Several Clemson University students — no official university student group or fraternity or sorority — have come under fire for their participation in a recent party held over the Martin Luther King holiday weekend with a “gangsta” theme.
Clemson University school officials only recently became aware of the controversial MLK Day Party this past weekend, stating that they’ve met with students who were offended by the images that were posted on Facebook.com, a social networking site.
Today more news organizations and blogs are picking up on images from the MLK Day Party attended by select students who are displayed holding forty ounce bottles of malt liquor that have been taped to their hands.
Other attendees of the now-infamous “Clemson MLK Day Party” are shown sporting sports gear, with one female who reportedly stuffed her backside with tissue to emulate the ample backsides of African-American women.
Students are also shown sporting “gold grills,” a type of jewelry for the teeth.
These images have angered some of the roughly 1,100 black students that attend Clemson University. According to Clemson’s website, approximately 17,000 undergraduates populate the entire school.
Clemson University president James Barker, in a letter to Clemson students and staff, noted that he “was appalled, angered and disappointed when I learned that a group of Clemson students participated in activities at an off-campus party that appeared to mock and disparage African Americans.”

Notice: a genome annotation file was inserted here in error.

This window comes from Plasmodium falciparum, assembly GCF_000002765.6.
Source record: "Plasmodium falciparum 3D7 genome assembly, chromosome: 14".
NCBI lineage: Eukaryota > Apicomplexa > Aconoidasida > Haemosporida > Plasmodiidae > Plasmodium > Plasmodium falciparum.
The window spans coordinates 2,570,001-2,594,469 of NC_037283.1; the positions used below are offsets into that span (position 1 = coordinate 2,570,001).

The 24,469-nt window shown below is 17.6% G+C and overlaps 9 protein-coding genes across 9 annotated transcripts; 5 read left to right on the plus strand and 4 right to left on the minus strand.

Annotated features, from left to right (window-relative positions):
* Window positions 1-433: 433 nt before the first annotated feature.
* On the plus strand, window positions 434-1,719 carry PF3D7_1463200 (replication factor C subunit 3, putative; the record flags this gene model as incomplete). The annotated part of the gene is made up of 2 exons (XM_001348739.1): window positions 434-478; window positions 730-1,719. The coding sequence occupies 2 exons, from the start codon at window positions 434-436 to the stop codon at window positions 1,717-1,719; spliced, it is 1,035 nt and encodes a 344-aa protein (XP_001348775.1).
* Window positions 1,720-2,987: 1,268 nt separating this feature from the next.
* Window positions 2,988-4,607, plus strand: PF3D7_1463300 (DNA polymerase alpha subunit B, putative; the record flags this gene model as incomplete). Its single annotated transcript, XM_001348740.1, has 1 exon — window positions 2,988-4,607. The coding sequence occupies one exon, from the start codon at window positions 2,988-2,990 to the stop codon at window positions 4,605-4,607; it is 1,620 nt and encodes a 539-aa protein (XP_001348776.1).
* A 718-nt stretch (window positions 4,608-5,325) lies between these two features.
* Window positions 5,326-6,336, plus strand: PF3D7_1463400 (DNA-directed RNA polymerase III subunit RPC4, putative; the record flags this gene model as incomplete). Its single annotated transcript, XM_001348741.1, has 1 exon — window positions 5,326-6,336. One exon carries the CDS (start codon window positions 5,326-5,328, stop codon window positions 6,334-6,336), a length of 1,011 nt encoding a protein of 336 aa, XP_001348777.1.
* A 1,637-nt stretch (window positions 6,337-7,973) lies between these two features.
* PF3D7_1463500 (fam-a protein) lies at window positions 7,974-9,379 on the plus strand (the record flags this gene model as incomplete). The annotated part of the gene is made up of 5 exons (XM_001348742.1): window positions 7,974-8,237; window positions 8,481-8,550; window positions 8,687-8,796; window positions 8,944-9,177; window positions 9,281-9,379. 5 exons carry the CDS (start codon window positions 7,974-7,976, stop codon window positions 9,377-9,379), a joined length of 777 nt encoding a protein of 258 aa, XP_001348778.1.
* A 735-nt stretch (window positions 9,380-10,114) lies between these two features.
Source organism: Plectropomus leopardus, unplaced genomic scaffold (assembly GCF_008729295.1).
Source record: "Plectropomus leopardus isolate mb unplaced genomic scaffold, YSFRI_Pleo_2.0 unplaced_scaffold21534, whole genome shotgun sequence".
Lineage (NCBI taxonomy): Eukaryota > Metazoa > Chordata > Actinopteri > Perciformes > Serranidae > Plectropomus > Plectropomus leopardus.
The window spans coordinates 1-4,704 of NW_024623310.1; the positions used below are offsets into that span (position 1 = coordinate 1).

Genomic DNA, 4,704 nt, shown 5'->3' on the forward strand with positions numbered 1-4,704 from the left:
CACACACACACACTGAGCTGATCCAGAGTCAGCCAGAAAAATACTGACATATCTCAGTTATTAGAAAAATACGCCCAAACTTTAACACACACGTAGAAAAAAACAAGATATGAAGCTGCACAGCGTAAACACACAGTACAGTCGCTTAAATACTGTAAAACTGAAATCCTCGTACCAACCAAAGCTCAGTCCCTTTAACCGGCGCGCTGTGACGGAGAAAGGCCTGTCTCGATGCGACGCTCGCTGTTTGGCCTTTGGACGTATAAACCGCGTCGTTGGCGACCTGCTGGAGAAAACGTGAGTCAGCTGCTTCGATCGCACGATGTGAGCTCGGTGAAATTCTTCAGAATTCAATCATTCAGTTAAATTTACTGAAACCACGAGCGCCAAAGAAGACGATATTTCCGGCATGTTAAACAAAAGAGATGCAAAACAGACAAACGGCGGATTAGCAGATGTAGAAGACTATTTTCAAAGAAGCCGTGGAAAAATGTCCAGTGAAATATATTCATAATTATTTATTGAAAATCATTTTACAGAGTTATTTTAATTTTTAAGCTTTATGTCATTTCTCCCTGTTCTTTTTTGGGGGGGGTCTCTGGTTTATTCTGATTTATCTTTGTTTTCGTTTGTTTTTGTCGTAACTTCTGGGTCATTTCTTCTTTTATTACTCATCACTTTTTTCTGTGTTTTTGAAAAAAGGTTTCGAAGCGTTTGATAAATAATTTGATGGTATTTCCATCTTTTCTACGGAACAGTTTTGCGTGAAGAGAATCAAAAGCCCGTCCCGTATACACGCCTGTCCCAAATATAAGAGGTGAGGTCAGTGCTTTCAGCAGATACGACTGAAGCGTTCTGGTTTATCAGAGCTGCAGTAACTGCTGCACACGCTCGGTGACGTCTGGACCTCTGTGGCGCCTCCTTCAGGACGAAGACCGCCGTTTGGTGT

Barker added Tuesday that Clemson was investigating this so-dubbed Clemson MLK Day Party, of which he wrote, “Many people have been offended and deeply hurt.”
“This is very appalling,” said Jay Blakenship, president of the Kappa Gamma Gamma chapter of Omega Psi Phi. “It should be appalling to everybody really.”
Clemson University spokeswoman Robin Denny said that the students responsible for the MLK Day Party did not intended to offend anyone and that they didn’t realize it would. Denny reports that the party participants want to reach out to those who were offended by the photos and the event itself.
“I understand that many of the students involved in the party have come forward to apologize and reach out to those they have offended, and that is important and necessary. But more needs to be done,” Barker said.
As a result of the racially-charged event, Clemson University officials continue to meet with students and a local fraternity has put together a meeting to discuss race relations.
“This is very appalling,” said Jay Blakenship, president of the Kappa Gamma Gamma chapter of Omega Psi Phi Fraternity, a black-focused fraternity and the group organizing the Anderson meeting. “It should be appalling to everybody really.”